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Eagle's eyes

I thought I was going to move on from birds... but this week another bird came to tell a story... little did I know.

Here I have two beautiful plates that were made by Chamberlains in Worcester some time in the 1790s. They are in the "Japan" style, which was very popular at the time and which Chamberlains used in many patterns. So it was only logical to assume that the striking bird in this pattern was a phoenix. The phoenix is an ancient mythological creature that brings rebirth, renewal and immortality; it was a popular design element in East Asian ceramics.


But last week a kind reader with eagle's eyes made me aware that this pattern does not show a phoenix... and here is why.

This pattern was first brought out in 1790, fourteen years after the signing of the American Declaration of Independence, and it was called "Independence". It was made exclusively for the American market by the great Chamberlains factory in England. There is of course a certain irony in the fact that the ex-colonising country, Great Britain, brought out a dinner service celebrating independence from Great Britain.

The original Great Seal of the United States of America


Although the Declaration of Independence was signed in 1776, it took until 1782 before a national seal was approved for the new country, as nobody could agree on which animal to choose. After years of deliberation the choice fell upon the American bald eagle as the symbol of strength, pride and resilience. Luckily America avoided the humiliation of going with one proposal that wanted to pick the turkey as a national animal 🦃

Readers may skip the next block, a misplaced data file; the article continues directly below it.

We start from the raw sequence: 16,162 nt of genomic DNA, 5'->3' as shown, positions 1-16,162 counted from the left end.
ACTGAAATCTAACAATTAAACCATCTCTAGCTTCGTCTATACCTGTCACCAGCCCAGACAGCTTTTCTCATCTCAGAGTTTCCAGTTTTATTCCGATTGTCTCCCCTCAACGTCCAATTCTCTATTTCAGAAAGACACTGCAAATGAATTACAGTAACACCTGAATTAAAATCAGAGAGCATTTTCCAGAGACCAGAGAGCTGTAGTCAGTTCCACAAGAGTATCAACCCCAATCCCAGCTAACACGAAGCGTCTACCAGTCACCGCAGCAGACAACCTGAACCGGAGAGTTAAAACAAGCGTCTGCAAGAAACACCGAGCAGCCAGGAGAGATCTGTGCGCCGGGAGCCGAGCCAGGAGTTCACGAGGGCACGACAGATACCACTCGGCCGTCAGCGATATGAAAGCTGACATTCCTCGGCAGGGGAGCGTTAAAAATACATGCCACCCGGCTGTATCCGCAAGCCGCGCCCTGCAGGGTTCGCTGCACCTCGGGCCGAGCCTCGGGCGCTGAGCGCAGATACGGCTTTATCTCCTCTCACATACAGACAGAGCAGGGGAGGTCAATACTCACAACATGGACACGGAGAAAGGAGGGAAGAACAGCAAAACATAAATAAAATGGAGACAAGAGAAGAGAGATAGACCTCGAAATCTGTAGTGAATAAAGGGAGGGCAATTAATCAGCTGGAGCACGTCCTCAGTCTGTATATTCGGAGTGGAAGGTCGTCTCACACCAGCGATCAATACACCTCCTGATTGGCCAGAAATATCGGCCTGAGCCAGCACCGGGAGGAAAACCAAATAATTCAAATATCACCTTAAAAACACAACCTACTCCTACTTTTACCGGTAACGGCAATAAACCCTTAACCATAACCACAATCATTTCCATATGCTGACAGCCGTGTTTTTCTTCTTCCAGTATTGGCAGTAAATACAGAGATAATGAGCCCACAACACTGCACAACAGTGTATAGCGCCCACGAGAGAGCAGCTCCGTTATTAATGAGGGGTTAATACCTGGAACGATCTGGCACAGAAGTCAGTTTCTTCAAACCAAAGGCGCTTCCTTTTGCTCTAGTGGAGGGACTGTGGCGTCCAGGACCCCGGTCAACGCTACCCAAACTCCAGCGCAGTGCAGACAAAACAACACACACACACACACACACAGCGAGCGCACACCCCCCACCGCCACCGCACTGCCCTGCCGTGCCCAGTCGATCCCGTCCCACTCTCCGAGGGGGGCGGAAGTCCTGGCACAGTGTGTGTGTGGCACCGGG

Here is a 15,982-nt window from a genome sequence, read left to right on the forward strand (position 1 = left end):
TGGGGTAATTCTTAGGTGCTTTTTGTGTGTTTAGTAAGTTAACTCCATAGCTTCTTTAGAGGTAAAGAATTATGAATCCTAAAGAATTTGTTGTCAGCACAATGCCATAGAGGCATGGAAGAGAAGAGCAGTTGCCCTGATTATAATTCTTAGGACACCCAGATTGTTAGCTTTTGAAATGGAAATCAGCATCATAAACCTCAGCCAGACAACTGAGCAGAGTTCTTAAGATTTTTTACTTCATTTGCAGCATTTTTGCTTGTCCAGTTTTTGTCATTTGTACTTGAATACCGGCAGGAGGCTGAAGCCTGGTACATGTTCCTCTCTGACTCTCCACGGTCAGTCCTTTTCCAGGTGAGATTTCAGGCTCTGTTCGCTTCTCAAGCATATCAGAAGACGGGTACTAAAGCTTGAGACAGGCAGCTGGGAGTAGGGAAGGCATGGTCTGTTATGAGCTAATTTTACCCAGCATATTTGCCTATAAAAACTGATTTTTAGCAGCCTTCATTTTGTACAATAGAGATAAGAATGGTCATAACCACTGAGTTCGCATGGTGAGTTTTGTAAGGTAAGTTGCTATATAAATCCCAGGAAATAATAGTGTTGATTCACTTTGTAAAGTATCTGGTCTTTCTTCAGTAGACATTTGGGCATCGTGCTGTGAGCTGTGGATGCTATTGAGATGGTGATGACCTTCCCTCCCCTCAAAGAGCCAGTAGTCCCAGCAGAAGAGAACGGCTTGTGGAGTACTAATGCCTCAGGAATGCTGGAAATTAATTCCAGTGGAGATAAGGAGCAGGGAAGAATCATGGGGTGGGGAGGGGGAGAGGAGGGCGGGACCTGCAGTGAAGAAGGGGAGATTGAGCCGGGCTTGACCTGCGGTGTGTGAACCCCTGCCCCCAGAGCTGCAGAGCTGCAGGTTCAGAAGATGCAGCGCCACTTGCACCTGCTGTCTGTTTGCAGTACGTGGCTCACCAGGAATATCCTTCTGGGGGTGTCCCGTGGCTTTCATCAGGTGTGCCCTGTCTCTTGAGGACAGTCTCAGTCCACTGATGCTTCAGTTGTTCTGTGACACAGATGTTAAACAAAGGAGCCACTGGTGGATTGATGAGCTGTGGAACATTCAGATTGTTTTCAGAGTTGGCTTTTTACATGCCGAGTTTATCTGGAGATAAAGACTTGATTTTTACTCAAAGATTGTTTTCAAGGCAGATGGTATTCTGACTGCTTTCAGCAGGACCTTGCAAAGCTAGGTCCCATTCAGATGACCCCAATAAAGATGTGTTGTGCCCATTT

Chamberlains brought out this dessert service exclusively for the American market, which makes it quite rare. But at the bicentenary of the American Independence in 1976, Royal Worcester (which had absorbed the Chamberlains factory in the 19th Century) re-issued the pattern, again exclusively for the American market. You can find those newer versions all over eBay and they are beautiful too - but these two originals are rare.

A charming detail is that on one of the plates the painter has forgotten to add the style and stamen to the red flower. Even the best of us can forget something!

Where to find things

You can find all my plates here and you can find all my available stock here. If you always want to see the latest additions, follow me on Instagram... I post pictures and a story several times a week.

Wish List ❤️

Don't forget, you can now create your own profile on the site and keep a wish list. Click on the Log In icon at the top right of each page.

Happy weekend, and savour your independence! 🦅🦅🦅

with thanks to Jane Lace 🙏

The signing of the Declaration of Independence in 1776


This week's treasures:​



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